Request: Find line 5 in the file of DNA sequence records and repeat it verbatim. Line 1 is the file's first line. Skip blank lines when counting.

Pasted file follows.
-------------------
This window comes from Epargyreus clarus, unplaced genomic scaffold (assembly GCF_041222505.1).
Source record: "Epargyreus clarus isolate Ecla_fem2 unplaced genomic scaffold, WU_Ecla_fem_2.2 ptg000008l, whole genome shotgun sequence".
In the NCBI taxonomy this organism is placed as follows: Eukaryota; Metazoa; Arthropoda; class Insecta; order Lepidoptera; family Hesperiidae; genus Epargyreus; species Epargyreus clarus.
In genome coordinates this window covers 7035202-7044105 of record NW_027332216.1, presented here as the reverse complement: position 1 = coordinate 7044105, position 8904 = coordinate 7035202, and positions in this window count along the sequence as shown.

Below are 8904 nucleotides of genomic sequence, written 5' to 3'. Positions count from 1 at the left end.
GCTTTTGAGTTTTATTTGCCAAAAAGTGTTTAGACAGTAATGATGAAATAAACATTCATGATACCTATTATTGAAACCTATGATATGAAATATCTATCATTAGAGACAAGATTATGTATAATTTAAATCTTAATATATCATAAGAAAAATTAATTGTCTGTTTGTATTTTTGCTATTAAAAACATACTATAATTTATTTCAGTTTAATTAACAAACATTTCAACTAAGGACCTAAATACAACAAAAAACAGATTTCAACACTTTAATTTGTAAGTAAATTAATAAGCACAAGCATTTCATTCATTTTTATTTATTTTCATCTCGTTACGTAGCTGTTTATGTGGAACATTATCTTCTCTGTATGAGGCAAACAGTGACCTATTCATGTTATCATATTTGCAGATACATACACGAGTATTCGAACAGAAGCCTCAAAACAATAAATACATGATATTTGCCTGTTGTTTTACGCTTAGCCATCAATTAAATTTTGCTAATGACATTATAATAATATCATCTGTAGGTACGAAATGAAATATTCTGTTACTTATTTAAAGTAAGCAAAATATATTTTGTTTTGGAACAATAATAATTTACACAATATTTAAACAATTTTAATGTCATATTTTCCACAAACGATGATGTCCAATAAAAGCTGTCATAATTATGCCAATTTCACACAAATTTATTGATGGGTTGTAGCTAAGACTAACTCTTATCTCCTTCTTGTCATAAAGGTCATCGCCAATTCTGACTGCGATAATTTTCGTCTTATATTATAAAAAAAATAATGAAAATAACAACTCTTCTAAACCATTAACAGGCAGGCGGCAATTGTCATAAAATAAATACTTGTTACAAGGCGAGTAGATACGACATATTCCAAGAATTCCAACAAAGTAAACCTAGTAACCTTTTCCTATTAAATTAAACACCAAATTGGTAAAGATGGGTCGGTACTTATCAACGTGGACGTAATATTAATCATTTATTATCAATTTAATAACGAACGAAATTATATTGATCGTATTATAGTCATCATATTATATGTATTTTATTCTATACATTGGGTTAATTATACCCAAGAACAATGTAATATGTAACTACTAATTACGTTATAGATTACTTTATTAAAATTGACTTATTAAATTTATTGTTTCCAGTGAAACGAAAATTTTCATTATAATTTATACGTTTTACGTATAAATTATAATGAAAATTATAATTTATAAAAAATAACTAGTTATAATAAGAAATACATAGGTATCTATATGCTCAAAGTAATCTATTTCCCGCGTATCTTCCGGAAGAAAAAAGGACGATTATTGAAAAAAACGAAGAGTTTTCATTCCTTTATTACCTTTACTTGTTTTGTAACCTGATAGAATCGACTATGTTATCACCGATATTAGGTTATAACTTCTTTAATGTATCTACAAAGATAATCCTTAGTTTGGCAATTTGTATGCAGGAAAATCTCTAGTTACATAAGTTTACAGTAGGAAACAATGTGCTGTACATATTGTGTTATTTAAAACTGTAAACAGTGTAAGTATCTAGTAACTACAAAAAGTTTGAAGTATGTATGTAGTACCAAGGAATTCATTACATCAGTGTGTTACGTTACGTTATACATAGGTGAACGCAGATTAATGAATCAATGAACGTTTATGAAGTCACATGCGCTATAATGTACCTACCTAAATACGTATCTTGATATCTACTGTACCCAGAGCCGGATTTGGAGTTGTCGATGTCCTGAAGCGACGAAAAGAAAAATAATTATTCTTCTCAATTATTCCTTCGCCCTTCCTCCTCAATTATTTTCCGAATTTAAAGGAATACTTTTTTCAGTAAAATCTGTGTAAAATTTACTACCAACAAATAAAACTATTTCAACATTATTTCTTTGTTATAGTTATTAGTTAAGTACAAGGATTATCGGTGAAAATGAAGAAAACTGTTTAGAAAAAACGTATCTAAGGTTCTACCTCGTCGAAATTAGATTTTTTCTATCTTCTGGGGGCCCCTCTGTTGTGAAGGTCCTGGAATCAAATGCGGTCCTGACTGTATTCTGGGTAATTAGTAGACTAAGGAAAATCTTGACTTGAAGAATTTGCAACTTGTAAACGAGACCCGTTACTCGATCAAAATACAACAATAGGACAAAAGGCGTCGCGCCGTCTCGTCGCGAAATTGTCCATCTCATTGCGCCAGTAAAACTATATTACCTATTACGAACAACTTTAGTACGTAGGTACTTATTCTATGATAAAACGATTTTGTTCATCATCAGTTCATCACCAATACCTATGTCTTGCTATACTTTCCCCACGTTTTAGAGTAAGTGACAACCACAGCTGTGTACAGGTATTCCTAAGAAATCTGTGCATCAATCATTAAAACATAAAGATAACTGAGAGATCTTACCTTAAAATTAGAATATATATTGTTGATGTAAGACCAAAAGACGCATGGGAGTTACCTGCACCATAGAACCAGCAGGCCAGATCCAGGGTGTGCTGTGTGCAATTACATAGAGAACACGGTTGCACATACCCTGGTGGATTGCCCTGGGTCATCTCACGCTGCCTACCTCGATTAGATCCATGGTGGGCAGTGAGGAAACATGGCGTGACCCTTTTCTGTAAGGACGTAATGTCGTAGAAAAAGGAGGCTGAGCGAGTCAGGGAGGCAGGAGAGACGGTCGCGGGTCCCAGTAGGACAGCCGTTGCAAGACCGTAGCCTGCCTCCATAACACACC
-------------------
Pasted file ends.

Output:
Below are 8904 nucleotides of genomic sequence, written 5' to 3'. Positions count from 1 at the left end.